Assuming you are still with me, isn't it amazing? We've learned so much about the key, scale, and harmonic structure of this piece just by listening to the bass line in the first 20 seconds of the song; bass is such a powerful instrument! You should do this with every song you listen to, even when you are just driving around listening to random songs on the radio.

    Check back with the answers to my questions, and we'll keep plugging away at this song a few minutes a day. :)
     
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  7. Lumdingo

    Lumdingo

    Dec 8, 2012
    Halifax, Nova Scotia, Canada
    Hire me to design your band's Merch.
    That's awesome. Thank you. Yeah, I'll start to put my brain into it now. Admitedly I don't spend very much time thinking my way through bass playing. I tend to just play and noodle a lot, and try to create patterns. What you're showing me will really help. Thanks!
     
  8. cycler

    cycler

    Oct 6, 2010
    Yep, and write it out, or at least begin to kern to write out what you are studying. You will learn better when the information is flowing in both directions. I tell my kids: " You know what you learn from playing patterns ? Nothing. "
     
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  9. Clef_de_fa

    Clef_de_fa Guest

    Dec 25, 2011
    Do you want to replay what he did or do your own thing ? If it is doing your own thing ... Mr.Lawson used a lot of chord and obviously know how to make a chord progression. It also doesn't sound piccolo to me.

    You could also ask Mr.Lawson in the "Ask thepro" section
     
  10. Lumdingo

    Lumdingo

    Dec 8, 2012
    Halifax, Nova Scotia, Canada
    Hire me to design your band's Merch.
    Oh he's not playing piccolo, and I don't want to play the same composition. I only wanted to play stuff like it and thought there might be done good things to practice that would put me in the right direction.
     
  11. Mushroo

    Mushroo Supporting Member

    Apr 2, 2007
    Massachusetts, USA
    Why would you NOT learn this beautiful and inspiring composition? That doesn't make any sense to me, at all. What could possibly be a better use of your practice time than studying your favorite song? Aspiring athletes study video of classic games, up-and-coming entrepreneurs study the habits of successful businesspeople, wanna-be novelists study the great books of published authors, architects analyze beautiful buildings, and musicians... musicians study songs.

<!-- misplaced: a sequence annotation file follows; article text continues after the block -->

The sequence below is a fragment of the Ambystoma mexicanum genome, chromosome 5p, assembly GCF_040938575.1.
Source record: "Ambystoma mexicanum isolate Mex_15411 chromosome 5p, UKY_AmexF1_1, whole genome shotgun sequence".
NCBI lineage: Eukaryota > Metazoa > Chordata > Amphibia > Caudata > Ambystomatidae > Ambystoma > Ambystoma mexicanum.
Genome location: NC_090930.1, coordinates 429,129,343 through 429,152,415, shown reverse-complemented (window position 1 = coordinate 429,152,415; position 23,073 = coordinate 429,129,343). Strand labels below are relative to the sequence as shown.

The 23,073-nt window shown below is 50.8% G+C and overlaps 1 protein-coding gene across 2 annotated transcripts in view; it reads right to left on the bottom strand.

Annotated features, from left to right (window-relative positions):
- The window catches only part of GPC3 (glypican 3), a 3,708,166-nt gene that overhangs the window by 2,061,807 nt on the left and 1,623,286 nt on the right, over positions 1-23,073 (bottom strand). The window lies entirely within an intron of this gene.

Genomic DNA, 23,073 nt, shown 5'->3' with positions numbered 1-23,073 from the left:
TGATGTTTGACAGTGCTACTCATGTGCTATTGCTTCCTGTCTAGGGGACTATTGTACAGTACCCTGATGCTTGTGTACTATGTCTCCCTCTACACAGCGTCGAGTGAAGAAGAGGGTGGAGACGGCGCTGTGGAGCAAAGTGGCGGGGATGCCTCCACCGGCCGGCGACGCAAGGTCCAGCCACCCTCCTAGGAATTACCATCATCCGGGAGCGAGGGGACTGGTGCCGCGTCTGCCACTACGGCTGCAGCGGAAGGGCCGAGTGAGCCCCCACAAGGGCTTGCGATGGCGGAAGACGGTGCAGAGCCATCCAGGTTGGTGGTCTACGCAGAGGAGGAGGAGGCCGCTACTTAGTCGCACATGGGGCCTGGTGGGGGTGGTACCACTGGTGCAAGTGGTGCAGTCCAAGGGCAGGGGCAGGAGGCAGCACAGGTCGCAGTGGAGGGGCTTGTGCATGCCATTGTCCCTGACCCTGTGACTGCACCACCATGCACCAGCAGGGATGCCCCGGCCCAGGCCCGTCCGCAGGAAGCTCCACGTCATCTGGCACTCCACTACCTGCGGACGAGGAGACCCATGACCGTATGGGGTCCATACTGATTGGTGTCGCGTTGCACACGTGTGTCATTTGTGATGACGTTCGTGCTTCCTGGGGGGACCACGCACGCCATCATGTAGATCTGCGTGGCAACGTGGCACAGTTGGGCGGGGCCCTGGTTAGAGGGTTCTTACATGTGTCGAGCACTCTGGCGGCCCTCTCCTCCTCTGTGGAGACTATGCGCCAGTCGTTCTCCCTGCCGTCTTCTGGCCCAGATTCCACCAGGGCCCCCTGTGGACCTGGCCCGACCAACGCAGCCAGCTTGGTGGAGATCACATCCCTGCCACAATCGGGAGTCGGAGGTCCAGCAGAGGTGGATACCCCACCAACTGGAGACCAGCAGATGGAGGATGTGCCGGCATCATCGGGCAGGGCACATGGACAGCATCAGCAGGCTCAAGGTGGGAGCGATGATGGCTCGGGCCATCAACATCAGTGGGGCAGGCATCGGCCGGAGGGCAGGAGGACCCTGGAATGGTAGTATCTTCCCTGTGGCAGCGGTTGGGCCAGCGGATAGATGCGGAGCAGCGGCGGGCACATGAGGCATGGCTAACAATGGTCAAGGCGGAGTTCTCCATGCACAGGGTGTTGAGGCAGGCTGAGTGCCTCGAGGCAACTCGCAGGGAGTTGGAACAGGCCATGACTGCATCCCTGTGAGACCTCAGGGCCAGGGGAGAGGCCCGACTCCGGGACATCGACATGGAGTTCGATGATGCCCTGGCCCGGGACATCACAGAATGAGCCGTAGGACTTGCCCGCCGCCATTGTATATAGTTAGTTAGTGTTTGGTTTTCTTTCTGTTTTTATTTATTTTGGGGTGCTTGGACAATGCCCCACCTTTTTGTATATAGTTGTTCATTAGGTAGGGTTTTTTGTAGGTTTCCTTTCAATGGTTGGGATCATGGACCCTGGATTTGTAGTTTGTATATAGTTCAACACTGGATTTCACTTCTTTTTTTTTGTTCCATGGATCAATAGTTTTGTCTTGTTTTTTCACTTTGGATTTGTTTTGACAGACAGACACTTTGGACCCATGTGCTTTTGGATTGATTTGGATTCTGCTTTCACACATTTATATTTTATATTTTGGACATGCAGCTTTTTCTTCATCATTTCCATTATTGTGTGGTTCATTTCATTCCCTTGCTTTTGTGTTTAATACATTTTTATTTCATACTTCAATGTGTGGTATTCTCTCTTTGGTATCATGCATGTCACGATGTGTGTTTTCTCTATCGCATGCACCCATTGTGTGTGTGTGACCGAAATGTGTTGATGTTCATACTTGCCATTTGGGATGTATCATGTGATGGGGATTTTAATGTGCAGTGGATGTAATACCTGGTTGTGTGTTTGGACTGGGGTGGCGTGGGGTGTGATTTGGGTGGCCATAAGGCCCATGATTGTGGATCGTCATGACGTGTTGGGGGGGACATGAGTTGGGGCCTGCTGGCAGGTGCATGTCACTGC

OK enough ranting, time for productive suggestions. ;)

    Curious if you are making any progress since Monday? Did you learn the first note of the song yet? Is it C? C#/Db? D? D#/Eb? E? F? F#/Gb? G? G#/Ab? A? A#/Bb? B? Those are the only 12 notes in our "musical alphabet" so it has to be one of those choices. Or do you think I am crazy and what I'm suggesting (learning 1 note of 1 song) is not a realistic goal after 2 days of practice?

    You may not find value in learning the entire composition note-for-note, but I promise that using your ear to learn at least the rough outline of the bass line, melody, and chord progression would be an excellent use of your practice time. You can even look back at the video and see exactly where he puts his fingers, if you want to double-check whether your ear was correct. Let us know how it goes. ;)
     
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  12. Lumdingo

    Lumdingo

    Dec 8, 2012
    Halifax, Nova Scotia, Canada
    Hire me to design your band's Merch.
    Absolutely. Sorry, I don't get to practice quite as much as most people. I'm working a lot. That said, I will learn bits of this composition note for note because, as you said, it's excellent ear training. Plus I will learn the patterns and hopefully link those to scales and modes I've already heard or seen. I just need to put in the time.

    In the meantime, here's some excellent six string bass work to enjoy.

     
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  13. manbass

    manbass

    May 20, 2004
    Tampa Bay
    Guys wait a minute....
    This is Lawson for G*d sakes. He can compose on the fly. Lumdingo - This "piece" or "style" you want to emulate is a couple atmospheres above Masterclass level learning. If you're up for it begin at ground level with fundamentals, chord tones, keys, fretboard mastery. If you feel you have the basics of music theory perfected then... Ask yourself why it inspires you and find that answer in Lawsons piece. Learn from that answer the harmony, arrangement basics in the piece, like a detective, understand the theory that makes it real music to you. (IE break it down measure by measure note by note, transcribe it, Is it intervals, how they are placed in rhythm, chord progression, ascending or descending, inversions and how they work with the piece, etc) Then....